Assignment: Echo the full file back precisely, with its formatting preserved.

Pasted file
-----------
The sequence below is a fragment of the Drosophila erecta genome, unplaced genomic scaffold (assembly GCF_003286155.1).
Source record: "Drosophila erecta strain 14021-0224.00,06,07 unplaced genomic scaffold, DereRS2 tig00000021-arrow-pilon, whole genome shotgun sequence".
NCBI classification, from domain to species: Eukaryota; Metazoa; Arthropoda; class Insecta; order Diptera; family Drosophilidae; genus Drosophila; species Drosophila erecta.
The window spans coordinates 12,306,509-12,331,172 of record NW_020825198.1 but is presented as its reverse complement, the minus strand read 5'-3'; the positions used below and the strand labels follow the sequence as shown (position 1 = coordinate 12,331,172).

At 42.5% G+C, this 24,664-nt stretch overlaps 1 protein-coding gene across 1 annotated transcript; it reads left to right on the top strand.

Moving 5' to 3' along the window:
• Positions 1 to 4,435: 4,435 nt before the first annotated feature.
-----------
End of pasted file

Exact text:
The sequence below is a fragment of the Drosophila erecta genome, unplaced genomic scaffold (assembly GCF_003286155.1).
Source record: "Drosophila erecta strain 14021-0224.00,06,07 unplaced genomic scaffold, DereRS2 tig00000021-arrow-pilon, whole genome shotgun sequence".
NCBI classification, from domain to species: Eukaryota; Metazoa; Arthropoda; class Insecta; order Diptera; family Drosophilidae; genus Drosophila; species Drosophila erecta.
The window spans coordinates 12,306,509-12,331,172 of record NW_020825198.1 but is presented as its reverse complement, the minus strand read 5'-3'; the positions used below and the strand labels follow the sequence as shown (position 1 = coordinate 12,331,172).

At 42.5% G+C, this 24,664-nt stretch overlaps 1 protein-coding gene across 1 annotated transcript; it reads left to right on the top strand.

Moving 5' to 3' along the window:
• Positions 1 to 4,435: 4,435 nt before the first annotated feature.